Dr Mark Dweck (Senior Lecturer and Consultant Cardiologist, the Edinburgh Heart Centre) presented the data for watchful waiting versus early surgery in asymptomatic stenosis and the 2012 ESC guidelines.2 The notion of aortic stenosis as a disease of the myocardium as well as the valve was discussed and an update on current UK randomised controlled trials into early surgery was given.
One of the many difficult decisions in severe aortic stenosis is undergoing non-cardiac surgery. Professor John Chambers highlighted the lack of randomised, controlled clinical trial data and our reliance on registry data. Data from the Mayo Clinic, USA, (published in 2014) suggest no difference in outcome in emergency non-cardiac surgery in those with and without severe aortic stenosis. A symptomatic patient, however, has a much higher risk. If there is time to plan, assessment of exercise capacity in expert hands may be useful. Learning points were:
- asymptomatic aortic stenosis has an acceptable risk in non-cardiac surgery
- risks increase with symptoms, impaired left ventricular function, coronary disease, severe mitral regurgitation
- inappropriate aortic intervention delays non-cardiac surgery
- all significant aortic stenosis needs special precautions around the time of surgery.
The final talk of the day was given by Dr Simon Kennon (Consultant Cardiologist, Barts NHS Health Trust, London) and covered balloon aortic valvotomy (BAV), asking whether it was a useful tool versus a waste of time. Practice varies widely and, once again, evidence is registry based. The 2014 AHA/ACC guidance4 suggests use of BAV as a bridge to TAVI or aortic valve replacement (AVR) only. The ESC suggests it may be useful as a bridge to TAVI/AVR, or for urgent non-cardiac surgery in unstable patients, and as a palliative tool to relieve intractable heart failure. The outcomes can be variable and unpredictable and operators and patients must be aware of this. The discussion that followed accepted a role for facilitating urgent non-cardiac surgery and a likely culture shift towards TAVI as the primary option in future.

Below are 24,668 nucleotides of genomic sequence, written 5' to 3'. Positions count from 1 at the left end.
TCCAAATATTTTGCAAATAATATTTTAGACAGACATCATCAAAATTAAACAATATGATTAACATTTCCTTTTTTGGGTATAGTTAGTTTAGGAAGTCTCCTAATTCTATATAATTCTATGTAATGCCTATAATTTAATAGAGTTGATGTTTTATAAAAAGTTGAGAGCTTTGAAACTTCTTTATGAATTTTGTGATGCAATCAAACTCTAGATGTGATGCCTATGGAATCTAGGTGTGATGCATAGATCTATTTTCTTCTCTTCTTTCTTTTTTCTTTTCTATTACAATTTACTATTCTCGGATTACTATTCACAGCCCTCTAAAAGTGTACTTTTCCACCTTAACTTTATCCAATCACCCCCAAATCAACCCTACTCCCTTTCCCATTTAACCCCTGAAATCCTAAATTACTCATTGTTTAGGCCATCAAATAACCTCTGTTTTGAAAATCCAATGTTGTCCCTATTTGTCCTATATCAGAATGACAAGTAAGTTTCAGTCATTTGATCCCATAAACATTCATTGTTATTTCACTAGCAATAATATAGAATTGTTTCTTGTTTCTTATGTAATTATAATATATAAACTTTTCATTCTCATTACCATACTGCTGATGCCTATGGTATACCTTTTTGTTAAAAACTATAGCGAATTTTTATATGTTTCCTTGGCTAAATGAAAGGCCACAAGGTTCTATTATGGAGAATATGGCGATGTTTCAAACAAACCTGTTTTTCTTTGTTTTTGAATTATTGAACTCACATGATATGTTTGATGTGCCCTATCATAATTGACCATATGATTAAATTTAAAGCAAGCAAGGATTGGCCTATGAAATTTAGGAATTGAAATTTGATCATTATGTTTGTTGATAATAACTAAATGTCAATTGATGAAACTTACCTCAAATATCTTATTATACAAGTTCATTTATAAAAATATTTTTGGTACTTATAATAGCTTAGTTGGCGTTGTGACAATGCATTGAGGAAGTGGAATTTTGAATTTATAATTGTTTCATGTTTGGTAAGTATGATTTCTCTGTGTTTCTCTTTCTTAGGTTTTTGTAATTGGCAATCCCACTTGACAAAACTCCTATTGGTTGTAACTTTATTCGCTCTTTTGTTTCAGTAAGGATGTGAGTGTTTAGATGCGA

Further information about the British Heart Valve Society can be found at: https://www.bhvs.org.uk. The British Heart Valve Society is officially associated with the British Cardiac Society and the Society for Cardiovascular Surgery of Great Britain and Ireland. It has four main types of activity:
- Education and training
- Working groups.
ST7, Oxford University NHS Foundation Trust
1. Habib G, Hoen B, Tornos P et al. Guidelines on the prevention, diagnosis, and treatment of infective endocarditis (new version 2009): The Task Force on the Prevention, Diagnosis, and Treatment of Infective Endocarditis of the European Society of Cardiology. Eur Heart J 2009;30:2369–13. https://doi.org/10.1093/eurheartj/ehp285
2. National Institute for Health and Clinical Excellence. Clinical guideline [CG64]. Prophylaxis against infective endocarditis: antimicrobial prophylaxis against infective endocarditis in adults and children undergoing interventional procedures. London: NICE, 2016. https://www.nice.org.uk/guidance/cg64 (last accessed 12th April 2017)
3. Vahanian A, Alfieri O, Andreotti F et al. European Society of Cardiology (ESC) Guidelines on the management of patients with valvular heart disease (version 2012). Eur Heart J 2012;33:2451–96. https://doi.org/10.1093/eurheartj/ehs109
4. Nishimura RA, Otto CM, Bonow RW et al. 2014 American Heart Association/American College of Cardiology (AHA/ACC) guideline for the management of patients with valvular heart disease. Circulation 2014;129: 2440–92. https://doi.org/10.1161/CIR.0000000000000029